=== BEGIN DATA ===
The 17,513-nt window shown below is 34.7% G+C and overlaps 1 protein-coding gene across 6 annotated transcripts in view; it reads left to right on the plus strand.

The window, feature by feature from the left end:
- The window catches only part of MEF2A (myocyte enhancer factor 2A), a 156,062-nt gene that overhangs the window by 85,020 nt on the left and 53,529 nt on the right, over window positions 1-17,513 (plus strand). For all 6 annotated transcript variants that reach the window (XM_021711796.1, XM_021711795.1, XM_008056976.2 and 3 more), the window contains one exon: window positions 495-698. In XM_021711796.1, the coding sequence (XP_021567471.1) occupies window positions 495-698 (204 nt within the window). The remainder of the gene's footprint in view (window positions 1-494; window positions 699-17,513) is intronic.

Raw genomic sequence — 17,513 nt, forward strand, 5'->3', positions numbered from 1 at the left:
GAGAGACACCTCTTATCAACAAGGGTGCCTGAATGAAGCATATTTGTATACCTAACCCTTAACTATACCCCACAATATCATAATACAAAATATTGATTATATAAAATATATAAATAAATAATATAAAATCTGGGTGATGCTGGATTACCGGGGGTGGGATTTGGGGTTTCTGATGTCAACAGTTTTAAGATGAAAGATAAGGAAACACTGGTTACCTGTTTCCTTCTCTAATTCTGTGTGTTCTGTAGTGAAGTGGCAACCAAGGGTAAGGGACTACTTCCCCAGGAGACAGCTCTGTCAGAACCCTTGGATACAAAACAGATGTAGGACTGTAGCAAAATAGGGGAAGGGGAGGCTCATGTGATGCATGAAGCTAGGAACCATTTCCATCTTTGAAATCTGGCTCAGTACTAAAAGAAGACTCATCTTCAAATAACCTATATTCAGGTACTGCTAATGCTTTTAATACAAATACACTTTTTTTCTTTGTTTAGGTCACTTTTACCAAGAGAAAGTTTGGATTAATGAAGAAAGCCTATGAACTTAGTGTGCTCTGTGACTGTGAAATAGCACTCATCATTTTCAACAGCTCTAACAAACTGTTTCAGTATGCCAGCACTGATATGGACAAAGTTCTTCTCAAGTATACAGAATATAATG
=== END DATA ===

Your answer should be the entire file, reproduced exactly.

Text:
The 17,513-nt window shown below is 34.7% G+C and overlaps 1 protein-coding gene across 6 annotated transcripts in view; it reads left to right on the plus strand.

The window, feature by feature from the left end:
- The window catches only part of MEF2A (myocyte enhancer factor 2A), a 156,062-nt gene that overhangs the window by 85,020 nt on the left and 53,529 nt on the right, over window positions 1-17,513 (plus strand). For all 6 annotated transcript variants that reach the window (XM_021711796.1, XM_021711795.1, XM_008056976.2 and 3 more), the window contains one exon: window positions 495-698. In XM_021711796.1, the coding sequence (XP_021567471.1) occupies window positions 495-698 (204 nt within the window). The remainder of the gene's footprint in view (window positions 1-494; window positions 699-17,513) is intronic.

Raw genomic sequence — 17,513 nt, forward strand, 5'->3', positions numbered from 1 at the left:
GAGAGACACCTCTTATCAACAAGGGTGCCTGAATGAAGCATATTTGTATACCTAACCCTTAACTATACCCCACAATATCATAATACAAAATATTGATTATATAAAATATATAAATAAATAATATAAAATCTGGGTGATGCTGGATTACCGGGGGTGGGATTTGGGGTTTCTGATGTCAACAGTTTTAAGATGAAAGATAAGGAAACACTGGTTACCTGTTTCCTTCTCTAATTCTGTGTGTTCTGTAGTGAAGTGGCAACCAAGGGTAAGGGACTACTTCCCCAGGAGACAGCTCTGTCAGAACCCTTGGATACAAAACAGATGTAGGACTGTAGCAAAATAGGGGAAGGGGAGGCTCATGTGATGCATGAAGCTAGGAACCATTTCCATCTTTGAAATCTGGCTCAGTACTAAAAGAAGACTCATCTTCAAATAACCTATATTCAGGTACTGCTAATGCTTTTAATACAAATACACTTTTTTTCTTTGTTTAGGTCACTTTTACCAAGAGAAAGTTTGGATTAATGAAGAAAGCCTATGAACTTAGTGTGCTCTGTGACTGTGAAATAGCACTCATCATTTTCAACAGCTCTAACAAACTGTTTCAGTATGCCAGCACTGATATGGACAAAGTTCTTCTCAAGTATACAGAATATAATG